economic imperialism: why did it fail?
When I was a wee academic, people were scared of ECONOMIC IMPERIALISM. The idea was this: economic analysis was being applied to everything and it was going to displace nearly all other approaches to social behavior. But that didn’t happen. Here’s my scorecard:
- There is internal colonialism in economics. Economists are now doing work on all kinds of issues.
- Partial conquest of political science/public policy. I think they’ve got an East/West Germany thing happening. They even had a perestroika movement.
- Economists conquered a small, but important, island in the legal academy. See Posner & co. But law & econ isn’t even close to being the modal form of legal analysis.
- In sociology, they won some ground, but now RCT is almost extinct, in the sense that there are no new people being trained in it. Not even at Chicago!
- History is completely unaffected.
- Psychology is unaffected and they even think the neo-classical choice model is bizarre and primitive.*
- Anthropologists never got the message.
- In the professional fields (education, health, business), economists have their own fiefdom but haven’t won converts.
So the way I see it, economic imperialism was mainly an internal discussion among economists about the meaning of their field. The new definition of economics was adopted by a notable faction of people in politics/policy/law that needed the aura of scientific rigor. The rest of the social sciences are happy to have “the economics of …” be a specialty in their field. But most of the people in that specialty are trained in econ programs. “Native” scholars in professional schools usually don’t rush into RCT models of their topics.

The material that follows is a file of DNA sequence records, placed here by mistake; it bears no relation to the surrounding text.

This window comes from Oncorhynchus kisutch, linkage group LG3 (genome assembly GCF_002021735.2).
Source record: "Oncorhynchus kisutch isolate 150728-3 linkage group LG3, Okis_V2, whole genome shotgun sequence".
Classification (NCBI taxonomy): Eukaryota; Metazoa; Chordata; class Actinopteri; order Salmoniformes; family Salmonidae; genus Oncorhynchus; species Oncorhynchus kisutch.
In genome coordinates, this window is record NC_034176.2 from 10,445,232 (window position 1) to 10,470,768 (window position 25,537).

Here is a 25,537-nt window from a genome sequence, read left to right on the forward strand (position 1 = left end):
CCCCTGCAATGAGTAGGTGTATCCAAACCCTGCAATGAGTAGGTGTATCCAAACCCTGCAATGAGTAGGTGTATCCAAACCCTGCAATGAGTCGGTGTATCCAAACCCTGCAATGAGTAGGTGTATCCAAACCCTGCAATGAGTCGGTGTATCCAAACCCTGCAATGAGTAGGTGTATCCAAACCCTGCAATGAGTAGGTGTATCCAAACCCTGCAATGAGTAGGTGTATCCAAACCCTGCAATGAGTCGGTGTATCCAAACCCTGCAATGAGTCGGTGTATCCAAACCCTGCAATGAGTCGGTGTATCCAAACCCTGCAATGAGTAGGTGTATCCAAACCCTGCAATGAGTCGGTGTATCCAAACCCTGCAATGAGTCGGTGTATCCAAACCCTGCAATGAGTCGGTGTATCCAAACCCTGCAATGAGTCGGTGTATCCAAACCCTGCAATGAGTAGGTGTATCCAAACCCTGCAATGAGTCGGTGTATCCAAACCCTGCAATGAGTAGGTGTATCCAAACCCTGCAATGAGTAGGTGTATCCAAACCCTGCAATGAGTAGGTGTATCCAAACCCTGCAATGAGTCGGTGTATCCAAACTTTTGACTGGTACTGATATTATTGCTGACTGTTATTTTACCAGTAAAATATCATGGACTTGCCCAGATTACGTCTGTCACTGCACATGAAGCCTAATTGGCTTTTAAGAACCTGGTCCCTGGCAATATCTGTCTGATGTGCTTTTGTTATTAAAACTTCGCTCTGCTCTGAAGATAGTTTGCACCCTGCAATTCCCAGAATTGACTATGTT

I have two hypotheses. First, there is math. Basically, you lose about half the audience whenever you use math. Some people are just allergic to math. But that doesn’t explain all of it. People are willing to learn statistics and some types of models have, periodically, gained prominence. My second hypothesis is that you lose people when you engage in formalization for formalization’s sake. In other word, if you tell social scientists that a simple model X captures an important social process, I think you will win followers. You lose people when academic research becomes an exercise in proving model X in the most general case, or in pursuing refinements. Finally, as was noted in our discussion of b-schools and economics, human behavior is about more than just decisions and social science can’t be reduced to cost-benefit trade-offs, even though it is extremely important.
* Sorry, behavioral is a very limited incorporation of psychology into econ.